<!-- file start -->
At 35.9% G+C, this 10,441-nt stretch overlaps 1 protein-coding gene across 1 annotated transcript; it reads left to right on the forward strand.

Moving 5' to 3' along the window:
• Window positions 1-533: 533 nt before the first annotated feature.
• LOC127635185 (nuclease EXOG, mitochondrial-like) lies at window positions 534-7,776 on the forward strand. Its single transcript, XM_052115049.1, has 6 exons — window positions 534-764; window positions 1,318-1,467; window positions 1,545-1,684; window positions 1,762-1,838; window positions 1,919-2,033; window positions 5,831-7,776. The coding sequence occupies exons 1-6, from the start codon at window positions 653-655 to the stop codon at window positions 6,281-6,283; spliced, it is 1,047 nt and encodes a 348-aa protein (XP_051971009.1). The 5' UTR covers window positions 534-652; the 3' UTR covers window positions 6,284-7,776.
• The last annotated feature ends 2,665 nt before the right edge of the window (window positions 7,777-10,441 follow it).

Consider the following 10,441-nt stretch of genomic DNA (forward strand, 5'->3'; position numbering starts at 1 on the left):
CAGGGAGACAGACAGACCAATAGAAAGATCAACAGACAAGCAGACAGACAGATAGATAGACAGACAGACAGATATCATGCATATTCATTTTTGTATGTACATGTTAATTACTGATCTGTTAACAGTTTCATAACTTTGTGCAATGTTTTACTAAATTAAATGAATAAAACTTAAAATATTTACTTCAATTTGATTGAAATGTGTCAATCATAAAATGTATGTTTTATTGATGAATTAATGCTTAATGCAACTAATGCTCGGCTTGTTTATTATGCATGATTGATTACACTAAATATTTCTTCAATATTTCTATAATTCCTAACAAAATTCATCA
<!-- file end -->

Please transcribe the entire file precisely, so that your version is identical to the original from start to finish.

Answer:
At 35.9% G+C, this 10,441-nt stretch overlaps 1 protein-coding gene across 1 annotated transcript; it reads left to right on the forward strand.

Moving 5' to 3' along the window:
• Window positions 1-533: 533 nt before the first annotated feature.
• LOC127635185 (nuclease EXOG, mitochondrial-like) lies at window positions 534-7,776 on the forward strand. Its single transcript, XM_052115049.1, has 6 exons — window positions 534-764; window positions 1,318-1,467; window positions 1,545-1,684; window positions 1,762-1,838; window positions 1,919-2,033; window positions 5,831-7,776. The coding sequence occupies exons 1-6, from the start codon at window positions 653-655 to the stop codon at window positions 6,281-6,283; spliced, it is 1,047 nt and encodes a 348-aa protein (XP_051971009.1). The 5' UTR covers window positions 534-652; the 3' UTR covers window positions 6,284-7,776.
• The last annotated feature ends 2,665 nt before the right edge of the window (window positions 7,777-10,441 follow it).

Consider the following 10,441-nt stretch of genomic DNA (forward strand, 5'->3'; position numbering starts at 1 on the left):
CAGGGAGACAGACAGACCAATAGAAAGATCAACAGACAAGCAGACAGACAGATAGATAGACAGACAGACAGATATCATGCATATTCATTTTTGTATGTACATGTTAATTACTGATCTGTTAACAGTTTCATAACTTTGTGCAATGTTTTACTAAATTAAATGAATAAAACTTAAAATATTTACTTCAATTTGATTGAAATGTGTCAATCATAAAATGTATGTTTTATTGATGAATTAATGCTTAATGCAACTAATGCTCGGCTTGTTTATTATGCATGATTGATTACACTAAATATTTCTTCAATATTTCTATAATTCCTAACAAAATTCATCA